I know I outlined this method after my Portland, Oregon workshop but I thought I would do it again from a somewhat different angle. I am a great believer in repetition and, in that spirit, I present the steps below. Please note, though, that this method is NOT limited to addressing trauma in a group. The exact same technique could be (perhaps should be) used quite effectively in one-to-one individual sessions. Here are the steps:

1. Ask the participants to identify a specific traumatic incident from their past. Ask that it be at least 3 years ago to minimize any complications from the dynamics of a current event. An example might be, "the time my father punched me when I was 12." By contrast, the phrase "my father abused me" would be too broad because, chances are, the abuse took place over many, many incidents. Please note that you may need to instruct the clients to stay on their original issue because many of them will shift to other issues as they resolve the original one.

2. Ask the participants to GUESS at what their emotional intensity would be (on a 0-10 scale) IF they were to vividly imagine the incident. Instruct them NOT to actually imagine it (although some will close their eyes and do this anyway). This GUESS is a surprisingly useful serves to minimize emotional pain. Have them write their GUESSES down and then go around the room having them state their number. This gives you a good feel for various participants' intensity.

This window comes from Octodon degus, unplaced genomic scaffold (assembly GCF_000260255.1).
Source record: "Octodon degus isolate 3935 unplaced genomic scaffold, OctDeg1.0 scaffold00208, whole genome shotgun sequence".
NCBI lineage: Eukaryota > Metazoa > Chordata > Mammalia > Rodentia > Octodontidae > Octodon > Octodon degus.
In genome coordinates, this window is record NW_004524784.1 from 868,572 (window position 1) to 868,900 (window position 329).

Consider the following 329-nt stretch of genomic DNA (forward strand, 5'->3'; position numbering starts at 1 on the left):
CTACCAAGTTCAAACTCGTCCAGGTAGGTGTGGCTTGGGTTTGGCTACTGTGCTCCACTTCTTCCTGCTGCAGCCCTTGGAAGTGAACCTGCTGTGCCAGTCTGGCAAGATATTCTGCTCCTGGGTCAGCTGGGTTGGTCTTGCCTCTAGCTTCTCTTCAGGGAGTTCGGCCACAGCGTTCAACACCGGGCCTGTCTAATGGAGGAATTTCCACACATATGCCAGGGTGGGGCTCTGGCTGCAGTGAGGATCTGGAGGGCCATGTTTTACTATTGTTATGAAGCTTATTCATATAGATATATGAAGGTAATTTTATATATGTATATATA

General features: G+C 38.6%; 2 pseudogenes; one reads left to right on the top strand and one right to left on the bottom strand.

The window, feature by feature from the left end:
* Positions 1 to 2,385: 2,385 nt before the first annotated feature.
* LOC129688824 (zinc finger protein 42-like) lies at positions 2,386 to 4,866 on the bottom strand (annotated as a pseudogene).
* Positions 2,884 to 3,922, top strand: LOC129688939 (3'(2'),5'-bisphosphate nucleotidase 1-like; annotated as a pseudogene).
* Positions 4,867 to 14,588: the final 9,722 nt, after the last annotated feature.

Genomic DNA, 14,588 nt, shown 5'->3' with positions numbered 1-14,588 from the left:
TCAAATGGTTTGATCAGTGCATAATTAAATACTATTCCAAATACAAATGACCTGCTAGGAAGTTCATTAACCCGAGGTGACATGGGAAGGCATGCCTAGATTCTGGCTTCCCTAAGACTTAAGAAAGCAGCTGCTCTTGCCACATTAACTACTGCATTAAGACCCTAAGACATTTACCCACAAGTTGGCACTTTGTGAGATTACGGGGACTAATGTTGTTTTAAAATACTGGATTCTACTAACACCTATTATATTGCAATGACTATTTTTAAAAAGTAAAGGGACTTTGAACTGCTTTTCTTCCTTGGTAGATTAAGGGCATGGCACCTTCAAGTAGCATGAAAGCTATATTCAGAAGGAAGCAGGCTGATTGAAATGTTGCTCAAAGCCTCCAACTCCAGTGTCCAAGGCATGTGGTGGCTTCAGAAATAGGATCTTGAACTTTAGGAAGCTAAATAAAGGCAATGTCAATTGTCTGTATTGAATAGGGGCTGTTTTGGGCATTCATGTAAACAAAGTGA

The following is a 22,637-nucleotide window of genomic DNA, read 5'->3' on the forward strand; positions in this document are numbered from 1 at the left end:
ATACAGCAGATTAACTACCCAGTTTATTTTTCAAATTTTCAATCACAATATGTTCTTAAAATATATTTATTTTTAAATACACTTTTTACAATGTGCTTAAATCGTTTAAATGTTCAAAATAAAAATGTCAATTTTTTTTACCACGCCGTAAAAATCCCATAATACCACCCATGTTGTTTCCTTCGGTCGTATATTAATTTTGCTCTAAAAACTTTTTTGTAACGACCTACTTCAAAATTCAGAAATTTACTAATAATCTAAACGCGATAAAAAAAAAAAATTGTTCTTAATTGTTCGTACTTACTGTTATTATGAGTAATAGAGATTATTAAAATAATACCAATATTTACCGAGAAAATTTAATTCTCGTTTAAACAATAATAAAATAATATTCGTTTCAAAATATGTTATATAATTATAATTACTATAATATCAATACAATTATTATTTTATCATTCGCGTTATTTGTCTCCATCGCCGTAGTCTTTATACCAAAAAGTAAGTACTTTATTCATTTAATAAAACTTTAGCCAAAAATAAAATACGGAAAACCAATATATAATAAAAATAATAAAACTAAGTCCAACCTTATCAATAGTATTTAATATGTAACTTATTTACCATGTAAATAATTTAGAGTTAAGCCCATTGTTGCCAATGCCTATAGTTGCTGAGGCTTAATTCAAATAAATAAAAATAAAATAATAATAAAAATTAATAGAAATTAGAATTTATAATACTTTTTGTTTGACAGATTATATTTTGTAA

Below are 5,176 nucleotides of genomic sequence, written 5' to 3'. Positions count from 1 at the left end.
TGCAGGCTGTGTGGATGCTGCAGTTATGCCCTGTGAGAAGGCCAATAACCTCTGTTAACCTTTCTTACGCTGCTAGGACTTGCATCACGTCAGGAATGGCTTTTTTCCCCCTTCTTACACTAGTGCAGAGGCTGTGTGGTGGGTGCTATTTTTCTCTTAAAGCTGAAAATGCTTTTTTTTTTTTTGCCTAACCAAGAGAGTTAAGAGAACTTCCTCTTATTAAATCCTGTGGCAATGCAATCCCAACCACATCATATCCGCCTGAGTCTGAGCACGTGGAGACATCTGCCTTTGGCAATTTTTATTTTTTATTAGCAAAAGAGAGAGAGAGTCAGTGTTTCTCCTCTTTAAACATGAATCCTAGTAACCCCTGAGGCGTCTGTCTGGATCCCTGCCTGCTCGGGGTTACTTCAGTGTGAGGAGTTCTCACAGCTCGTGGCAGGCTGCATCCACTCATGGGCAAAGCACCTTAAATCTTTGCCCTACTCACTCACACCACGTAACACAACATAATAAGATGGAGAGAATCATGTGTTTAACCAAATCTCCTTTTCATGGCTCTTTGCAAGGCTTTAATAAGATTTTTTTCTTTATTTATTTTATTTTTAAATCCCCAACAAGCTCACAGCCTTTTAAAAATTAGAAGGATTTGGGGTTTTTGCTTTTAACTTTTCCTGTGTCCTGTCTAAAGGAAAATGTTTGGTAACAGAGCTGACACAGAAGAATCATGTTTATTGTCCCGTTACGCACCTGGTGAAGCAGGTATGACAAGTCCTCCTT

3. Have the participants develop a phrase to use for the EFT process such as "this father-punch emotion" and then proceed with a round of tapping.

4. After this round of tapping, ask them to GUESS again and go around the room asking them to state their new number. Typically, they report noticeably smaller numbers.

5. Perform more rounds of EFT (or your favorite tapping procedure) and go around the room each time asking for their new numbers. In my experience, a total of 3 or 4 rounds will bring just about everyone down to GUESSES of 0 to 3.

6. Once everyone is down to acceptably low GUESSES, then perform another round of tapping and, after this round, ask them to vividly imagine the incident. Notice that this is the first time you are asking them to do this. All previous times have been relatively painless GUESSES. In my experience, just about everyone goes to zero and the rest are at very low numbers. If there is an exception or two, then work with them individually to complete the process.